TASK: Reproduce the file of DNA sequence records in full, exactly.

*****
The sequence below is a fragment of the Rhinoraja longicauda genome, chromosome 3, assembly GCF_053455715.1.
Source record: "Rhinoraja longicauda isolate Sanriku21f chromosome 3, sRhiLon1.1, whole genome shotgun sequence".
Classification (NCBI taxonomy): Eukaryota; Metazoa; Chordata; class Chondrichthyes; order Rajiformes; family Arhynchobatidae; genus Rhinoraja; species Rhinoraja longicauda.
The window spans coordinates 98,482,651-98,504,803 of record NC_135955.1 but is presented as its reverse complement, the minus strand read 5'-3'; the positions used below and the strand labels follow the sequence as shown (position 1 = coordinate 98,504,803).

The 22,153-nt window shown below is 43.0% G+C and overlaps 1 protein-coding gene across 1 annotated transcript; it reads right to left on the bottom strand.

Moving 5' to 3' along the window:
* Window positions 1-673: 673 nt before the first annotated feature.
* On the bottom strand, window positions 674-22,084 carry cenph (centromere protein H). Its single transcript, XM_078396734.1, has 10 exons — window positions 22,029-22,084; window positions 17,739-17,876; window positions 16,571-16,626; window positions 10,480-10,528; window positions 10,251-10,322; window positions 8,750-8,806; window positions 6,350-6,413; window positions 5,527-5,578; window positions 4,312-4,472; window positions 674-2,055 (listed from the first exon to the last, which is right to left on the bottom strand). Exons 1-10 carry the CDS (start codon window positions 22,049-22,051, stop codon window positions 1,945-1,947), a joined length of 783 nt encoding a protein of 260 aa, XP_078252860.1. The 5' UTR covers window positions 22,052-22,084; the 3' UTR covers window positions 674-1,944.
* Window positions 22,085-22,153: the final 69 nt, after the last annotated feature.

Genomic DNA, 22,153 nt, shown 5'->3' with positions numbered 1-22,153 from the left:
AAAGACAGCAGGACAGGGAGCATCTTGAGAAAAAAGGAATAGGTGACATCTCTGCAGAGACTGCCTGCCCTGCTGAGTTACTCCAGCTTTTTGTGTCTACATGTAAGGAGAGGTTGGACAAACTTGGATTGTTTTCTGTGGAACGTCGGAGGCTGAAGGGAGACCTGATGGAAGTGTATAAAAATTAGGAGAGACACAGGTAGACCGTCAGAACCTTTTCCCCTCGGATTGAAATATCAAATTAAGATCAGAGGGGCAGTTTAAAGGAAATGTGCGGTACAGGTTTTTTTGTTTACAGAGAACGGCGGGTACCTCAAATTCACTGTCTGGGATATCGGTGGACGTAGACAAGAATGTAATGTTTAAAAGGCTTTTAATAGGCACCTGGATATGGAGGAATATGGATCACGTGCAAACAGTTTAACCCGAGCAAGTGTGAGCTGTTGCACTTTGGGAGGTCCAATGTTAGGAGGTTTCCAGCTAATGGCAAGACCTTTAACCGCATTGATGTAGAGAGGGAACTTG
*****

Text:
The sequence below is a fragment of the Rhinoraja longicauda genome, chromosome 3, assembly GCF_053455715.1.
Source record: "Rhinoraja longicauda isolate Sanriku21f chromosome 3, sRhiLon1.1, whole genome shotgun sequence".
Classification (NCBI taxonomy): Eukaryota; Metazoa; Chordata; class Chondrichthyes; order Rajiformes; family Arhynchobatidae; genus Rhinoraja; species Rhinoraja longicauda.
The window spans coordinates 98,482,651-98,504,803 of record NC_135955.1 but is presented as its reverse complement, the minus strand read 5'-3'; the positions used below and the strand labels follow the sequence as shown (position 1 = coordinate 98,504,803).

The 22,153-nt window shown below is 43.0% G+C and overlaps 1 protein-coding gene across 1 annotated transcript; it reads right to left on the bottom strand.

Moving 5' to 3' along the window:
* Window positions 1-673: 673 nt before the first annotated feature.
* On the bottom strand, window positions 674-22,084 carry cenph (centromere protein H). Its single transcript, XM_078396734.1, has 10 exons — window positions 22,029-22,084; window positions 17,739-17,876; window positions 16,571-16,626; window positions 10,480-10,528; window positions 10,251-10,322; window positions 8,750-8,806; window positions 6,350-6,413; window positions 5,527-5,578; window positions 4,312-4,472; window positions 674-2,055 (listed from the first exon to the last, which is right to left on the bottom strand). Exons 1-10 carry the CDS (start codon window positions 22,049-22,051, stop codon window positions 1,945-1,947), a joined length of 783 nt encoding a protein of 260 aa, XP_078252860.1. The 5' UTR covers window positions 22,052-22,084; the 3' UTR covers window positions 674-1,944.
* Window positions 22,085-22,153: the final 69 nt, after the last annotated feature.

Genomic DNA, 22,153 nt, shown 5'->3' with positions numbered 1-22,153 from the left:
AAAGACAGCAGGACAGGGAGCATCTTGAGAAAAAAGGAATAGGTGACATCTCTGCAGAGACTGCCTGCCCTGCTGAGTTACTCCAGCTTTTTGTGTCTACATGTAAGGAGAGGTTGGACAAACTTGGATTGTTTTCTGTGGAACGTCGGAGGCTGAAGGGAGACCTGATGGAAGTGTATAAAAATTAGGAGAGACACAGGTAGACCGTCAGAACCTTTTCCCCTCGGATTGAAATATCAAATTAAGATCAGAGGGGCAGTTTAAAGGAAATGTGCGGTACAGGTTTTTTTGTTTACAGAGAACGGCGGGTACCTCAAATTCACTGTCTGGGATATCGGTGGACGTAGACAAGAATGTAATGTTTAAAAGGCTTTTAATAGGCACCTGGATATGGAGGAATATGGATCACGTGCAAACAGTTTAACCCGAGCAAGTGTGAGCTGTTGCACTTTGGGAGGTCCAATGTTAGGAGGTTTCCAGCTAATGGCAAGACCTTTAACCGCATTGATGTAGAGAGGGAACTTG